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The Texas delegation, which in 2004 distinguished itself by wearing Band-Aids with inked-in hearts on them to mock John Kerry’s service to his country—in the cause of a man who went permanently AWOL from the Air National Guard—was wearing not only the plastic cowboy hats they always favor, but little, red-and-blue matching uniform tops yesterday. They sat together on the campaign floor, looking less like the pep squad at a high school basketball jamboree I’d initially thought than like a brilliant costuming idea thought up by Corky St. Clair.
This Republican convention seems strangely down-at-the-mouth compared to the one in 2008, and shabbily organized compared to the last one I attended in person, in New York in 2004. No one seems to know how to navigate the various blocked-off staircases and escalators of the Tampa Bay Times Forum, a small, undistinguished hockey arena decorated everywhere with the lightning-bolt insignia of the NHL’s Tampa Bay Lightning.
Up on the fifth level, by the cheap seats, is what is designated a “Prayer Room.” It is little more than an indentation in the wall, with a flimsy curtain around it, more of those oh-so-Christian lightning bolts, and a couple of very old and battered Bibles.
No one is praying or reading scripture, though. Instead, they mostly mill about, trying to find their seats, or else refreshments. One middle-aged, balding man in a raspberry-colored polo shirt demands to know where the Republican National Committee cocktail lounge is at. This baffles the unfailingly polite young ushers, and he strides off, silent wife in tow, gnawing aggressively at the end of an unlit cigar. Strangely, in an arena with thousands of people in it, I spot him three times in forty-five minutes, in increasing states of agitation as he searches for his elite watering hole.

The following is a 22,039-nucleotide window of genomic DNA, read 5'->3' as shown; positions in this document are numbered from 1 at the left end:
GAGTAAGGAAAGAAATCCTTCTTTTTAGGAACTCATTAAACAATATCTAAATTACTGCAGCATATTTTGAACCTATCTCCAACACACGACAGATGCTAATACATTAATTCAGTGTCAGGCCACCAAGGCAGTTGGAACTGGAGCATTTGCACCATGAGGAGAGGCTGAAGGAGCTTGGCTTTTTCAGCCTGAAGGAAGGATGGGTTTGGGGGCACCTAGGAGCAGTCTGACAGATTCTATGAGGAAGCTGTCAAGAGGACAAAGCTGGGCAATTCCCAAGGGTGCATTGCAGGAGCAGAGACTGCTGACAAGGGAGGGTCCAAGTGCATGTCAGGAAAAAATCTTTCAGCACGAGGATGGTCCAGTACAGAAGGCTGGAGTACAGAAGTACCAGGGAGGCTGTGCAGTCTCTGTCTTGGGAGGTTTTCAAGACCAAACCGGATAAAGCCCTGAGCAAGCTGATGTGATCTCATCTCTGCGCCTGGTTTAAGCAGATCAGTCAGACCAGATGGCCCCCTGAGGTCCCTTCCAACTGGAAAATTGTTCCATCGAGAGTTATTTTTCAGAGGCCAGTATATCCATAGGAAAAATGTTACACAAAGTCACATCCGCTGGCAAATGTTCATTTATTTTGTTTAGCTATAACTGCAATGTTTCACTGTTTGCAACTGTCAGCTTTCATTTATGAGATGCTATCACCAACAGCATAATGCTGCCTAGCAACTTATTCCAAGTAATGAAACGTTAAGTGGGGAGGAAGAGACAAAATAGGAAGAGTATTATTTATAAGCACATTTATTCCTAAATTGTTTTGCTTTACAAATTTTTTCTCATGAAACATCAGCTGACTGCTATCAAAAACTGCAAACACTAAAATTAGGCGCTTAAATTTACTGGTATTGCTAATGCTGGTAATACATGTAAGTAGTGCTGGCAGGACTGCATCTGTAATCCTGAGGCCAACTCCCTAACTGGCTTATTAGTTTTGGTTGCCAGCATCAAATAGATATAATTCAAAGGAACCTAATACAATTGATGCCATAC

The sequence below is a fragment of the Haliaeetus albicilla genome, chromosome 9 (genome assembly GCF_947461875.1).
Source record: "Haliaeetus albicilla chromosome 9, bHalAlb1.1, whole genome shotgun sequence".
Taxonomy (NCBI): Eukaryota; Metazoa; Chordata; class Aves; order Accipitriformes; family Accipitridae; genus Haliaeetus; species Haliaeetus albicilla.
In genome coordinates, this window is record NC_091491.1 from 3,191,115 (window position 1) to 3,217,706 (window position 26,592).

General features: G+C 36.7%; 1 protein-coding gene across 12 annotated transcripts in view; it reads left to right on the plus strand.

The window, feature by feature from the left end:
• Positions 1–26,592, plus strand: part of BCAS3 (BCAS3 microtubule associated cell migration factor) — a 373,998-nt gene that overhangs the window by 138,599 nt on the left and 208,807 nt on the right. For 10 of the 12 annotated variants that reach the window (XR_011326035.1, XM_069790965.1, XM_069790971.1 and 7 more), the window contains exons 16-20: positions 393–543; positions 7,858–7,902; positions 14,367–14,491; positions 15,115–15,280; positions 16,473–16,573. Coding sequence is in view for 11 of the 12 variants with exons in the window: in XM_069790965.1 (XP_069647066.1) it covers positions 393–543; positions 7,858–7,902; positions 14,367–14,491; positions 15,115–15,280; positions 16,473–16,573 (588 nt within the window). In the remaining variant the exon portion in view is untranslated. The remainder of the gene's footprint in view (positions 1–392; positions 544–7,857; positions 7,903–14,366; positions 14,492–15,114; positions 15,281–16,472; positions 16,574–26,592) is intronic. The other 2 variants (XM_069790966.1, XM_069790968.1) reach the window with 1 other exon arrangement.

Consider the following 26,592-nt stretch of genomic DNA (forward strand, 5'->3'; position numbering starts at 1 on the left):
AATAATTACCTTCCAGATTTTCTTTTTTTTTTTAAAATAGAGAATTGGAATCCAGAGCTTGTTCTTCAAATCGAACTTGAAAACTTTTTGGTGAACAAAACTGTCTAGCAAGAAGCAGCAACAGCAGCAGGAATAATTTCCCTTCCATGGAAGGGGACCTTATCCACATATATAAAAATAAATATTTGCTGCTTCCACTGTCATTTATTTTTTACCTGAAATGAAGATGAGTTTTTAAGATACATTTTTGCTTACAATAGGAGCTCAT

“Like Diogenes before him,” Jack says sadly, “he searches for the last open bar.”
More from Kevin Baker:
Appreciation — June 26, 2014, 8:00 am
From Johnny Cash to “I’ve Been Working on the Railroad”
Chances that college students select as “most desirable‚” the same face chosen by the chickens:
Most of the United States’ 36,000 yearly bunk-bed injuries involve male victims.
In Italy, a legislator called for parents who feed their children vegan diets to be sentenced to up to six years in prison, and in Sweden, a woman attempted to vindicate her theft of six pairs of underwear by claiming she had severe diarrhea.
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“Matt was happy enough to sustain himself on the detritus of a world he saw as careening toward self-destruction, and equally happy to scam a government he despised. 'I’m glad everyone’s so wasteful,' he told me. 'It supports my lifestyle.'”